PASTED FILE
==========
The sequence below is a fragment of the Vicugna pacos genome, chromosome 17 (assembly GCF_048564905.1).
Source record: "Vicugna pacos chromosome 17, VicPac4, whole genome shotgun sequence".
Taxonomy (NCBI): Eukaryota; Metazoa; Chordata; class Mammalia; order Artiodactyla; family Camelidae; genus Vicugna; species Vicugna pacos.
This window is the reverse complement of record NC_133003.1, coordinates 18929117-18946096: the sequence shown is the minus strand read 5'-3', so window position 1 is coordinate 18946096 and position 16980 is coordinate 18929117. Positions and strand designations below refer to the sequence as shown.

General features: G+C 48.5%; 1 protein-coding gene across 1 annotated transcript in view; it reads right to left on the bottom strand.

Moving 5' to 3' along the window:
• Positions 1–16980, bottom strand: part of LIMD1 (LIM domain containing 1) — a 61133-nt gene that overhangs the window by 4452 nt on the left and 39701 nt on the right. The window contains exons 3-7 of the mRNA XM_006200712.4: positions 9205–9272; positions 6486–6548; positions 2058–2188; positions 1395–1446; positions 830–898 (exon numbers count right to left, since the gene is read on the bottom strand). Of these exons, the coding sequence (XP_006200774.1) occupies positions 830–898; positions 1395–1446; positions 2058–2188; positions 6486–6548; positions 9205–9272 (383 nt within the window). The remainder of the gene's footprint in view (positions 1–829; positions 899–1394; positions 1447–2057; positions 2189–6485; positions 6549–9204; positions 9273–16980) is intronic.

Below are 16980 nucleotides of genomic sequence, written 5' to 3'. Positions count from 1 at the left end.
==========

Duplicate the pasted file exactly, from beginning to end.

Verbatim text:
The sequence below is a fragment of the Vicugna pacos genome, chromosome 17 (assembly GCF_048564905.1).
Source record: "Vicugna pacos chromosome 17, VicPac4, whole genome shotgun sequence".
Taxonomy (NCBI): Eukaryota; Metazoa; Chordata; class Mammalia; order Artiodactyla; family Camelidae; genus Vicugna; species Vicugna pacos.
This window is the reverse complement of record NC_133003.1, coordinates 18929117-18946096: the sequence shown is the minus strand read 5'-3', so window position 1 is coordinate 18946096 and position 16980 is coordinate 18929117. Positions and strand designations below refer to the sequence as shown.

General features: G+C 48.5%; 1 protein-coding gene across 1 annotated transcript in view; it reads right to left on the bottom strand.

Moving 5' to 3' along the window:
• Positions 1–16980, bottom strand: part of LIMD1 (LIM domain containing 1) — a 61133-nt gene that overhangs the window by 4452 nt on the left and 39701 nt on the right. The window contains exons 3-7 of the mRNA XM_006200712.4: positions 9205–9272; positions 6486–6548; positions 2058–2188; positions 1395–1446; positions 830–898 (exon numbers count right to left, since the gene is read on the bottom strand). Of these exons, the coding sequence (XP_006200774.1) occupies positions 830–898; positions 1395–1446; positions 2058–2188; positions 6486–6548; positions 9205–9272 (383 nt within the window). The remainder of the gene's footprint in view (positions 1–829; positions 899–1394; positions 1447–2057; positions 2189–6485; positions 6549–9204; positions 9273–16980) is intronic.

Below are 16980 nucleotides of genomic sequence, written 5' to 3'. Positions count from 1 at the left end.